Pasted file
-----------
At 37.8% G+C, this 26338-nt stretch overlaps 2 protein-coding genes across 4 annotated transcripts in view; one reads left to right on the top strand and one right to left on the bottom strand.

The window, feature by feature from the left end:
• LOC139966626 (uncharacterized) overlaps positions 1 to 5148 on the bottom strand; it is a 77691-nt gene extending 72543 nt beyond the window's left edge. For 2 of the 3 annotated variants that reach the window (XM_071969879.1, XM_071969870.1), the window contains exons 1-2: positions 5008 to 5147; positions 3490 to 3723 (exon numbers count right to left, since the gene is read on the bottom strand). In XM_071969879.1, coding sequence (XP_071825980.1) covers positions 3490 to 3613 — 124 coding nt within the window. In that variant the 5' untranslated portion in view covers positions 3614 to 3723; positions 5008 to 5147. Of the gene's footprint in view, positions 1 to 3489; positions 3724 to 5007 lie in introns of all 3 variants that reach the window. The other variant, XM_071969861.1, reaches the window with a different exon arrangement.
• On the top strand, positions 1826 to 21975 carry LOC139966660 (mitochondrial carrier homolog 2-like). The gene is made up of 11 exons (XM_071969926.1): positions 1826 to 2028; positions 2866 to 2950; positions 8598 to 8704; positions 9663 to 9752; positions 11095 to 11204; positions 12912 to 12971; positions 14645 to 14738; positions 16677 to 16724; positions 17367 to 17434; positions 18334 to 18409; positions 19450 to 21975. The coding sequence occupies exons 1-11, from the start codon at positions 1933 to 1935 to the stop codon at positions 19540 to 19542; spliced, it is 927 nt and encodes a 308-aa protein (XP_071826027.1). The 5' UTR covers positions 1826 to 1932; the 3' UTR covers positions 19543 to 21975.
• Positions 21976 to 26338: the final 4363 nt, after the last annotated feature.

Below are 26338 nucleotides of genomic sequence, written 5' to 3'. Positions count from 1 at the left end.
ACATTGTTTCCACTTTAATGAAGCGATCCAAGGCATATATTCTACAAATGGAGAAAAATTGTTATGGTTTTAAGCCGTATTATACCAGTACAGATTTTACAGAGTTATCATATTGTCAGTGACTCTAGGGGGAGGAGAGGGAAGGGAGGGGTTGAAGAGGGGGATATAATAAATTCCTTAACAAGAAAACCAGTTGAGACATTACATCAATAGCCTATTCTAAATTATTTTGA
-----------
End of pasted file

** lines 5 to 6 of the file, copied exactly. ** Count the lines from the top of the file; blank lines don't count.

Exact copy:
• Positions 21976 to 26338: the final 4363 nt, after the last annotated feature.

Below are 26338 nucleotides of genomic sequence, written 5' to 3'. Positions count from 1 at the left end.